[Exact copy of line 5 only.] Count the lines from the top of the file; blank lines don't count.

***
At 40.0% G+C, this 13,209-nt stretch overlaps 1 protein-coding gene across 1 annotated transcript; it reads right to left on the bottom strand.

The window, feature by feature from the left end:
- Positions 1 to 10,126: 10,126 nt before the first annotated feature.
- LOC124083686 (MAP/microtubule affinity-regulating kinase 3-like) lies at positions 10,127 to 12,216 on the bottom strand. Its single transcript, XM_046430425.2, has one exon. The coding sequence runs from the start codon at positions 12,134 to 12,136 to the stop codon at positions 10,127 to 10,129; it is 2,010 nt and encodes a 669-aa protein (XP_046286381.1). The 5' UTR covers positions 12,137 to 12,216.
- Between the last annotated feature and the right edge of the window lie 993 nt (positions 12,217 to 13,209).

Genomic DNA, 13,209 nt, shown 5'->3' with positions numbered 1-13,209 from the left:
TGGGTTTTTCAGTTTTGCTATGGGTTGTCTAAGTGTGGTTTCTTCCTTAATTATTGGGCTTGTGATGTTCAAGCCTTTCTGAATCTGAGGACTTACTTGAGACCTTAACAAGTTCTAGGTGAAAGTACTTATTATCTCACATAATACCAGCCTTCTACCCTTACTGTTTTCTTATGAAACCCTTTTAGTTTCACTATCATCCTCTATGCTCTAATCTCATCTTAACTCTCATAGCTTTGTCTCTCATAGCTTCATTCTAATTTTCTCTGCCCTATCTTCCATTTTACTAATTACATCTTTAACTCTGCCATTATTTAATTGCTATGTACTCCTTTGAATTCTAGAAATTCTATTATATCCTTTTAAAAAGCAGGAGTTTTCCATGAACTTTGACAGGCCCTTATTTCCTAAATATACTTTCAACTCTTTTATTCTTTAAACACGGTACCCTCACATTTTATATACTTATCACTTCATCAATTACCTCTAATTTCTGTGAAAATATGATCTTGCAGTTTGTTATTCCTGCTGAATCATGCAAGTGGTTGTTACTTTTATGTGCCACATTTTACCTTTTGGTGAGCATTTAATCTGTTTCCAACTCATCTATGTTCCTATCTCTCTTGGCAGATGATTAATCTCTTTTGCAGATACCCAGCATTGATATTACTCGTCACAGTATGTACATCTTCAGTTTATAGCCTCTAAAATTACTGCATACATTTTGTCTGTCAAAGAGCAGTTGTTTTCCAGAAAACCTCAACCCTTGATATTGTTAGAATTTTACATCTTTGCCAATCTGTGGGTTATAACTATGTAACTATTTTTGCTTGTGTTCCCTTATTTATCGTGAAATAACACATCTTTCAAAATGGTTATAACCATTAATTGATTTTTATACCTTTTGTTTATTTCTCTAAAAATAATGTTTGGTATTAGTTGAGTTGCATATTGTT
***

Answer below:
- Between the last annotated feature and the right edge of the window lie 993 nt (positions 12,217 to 13,209).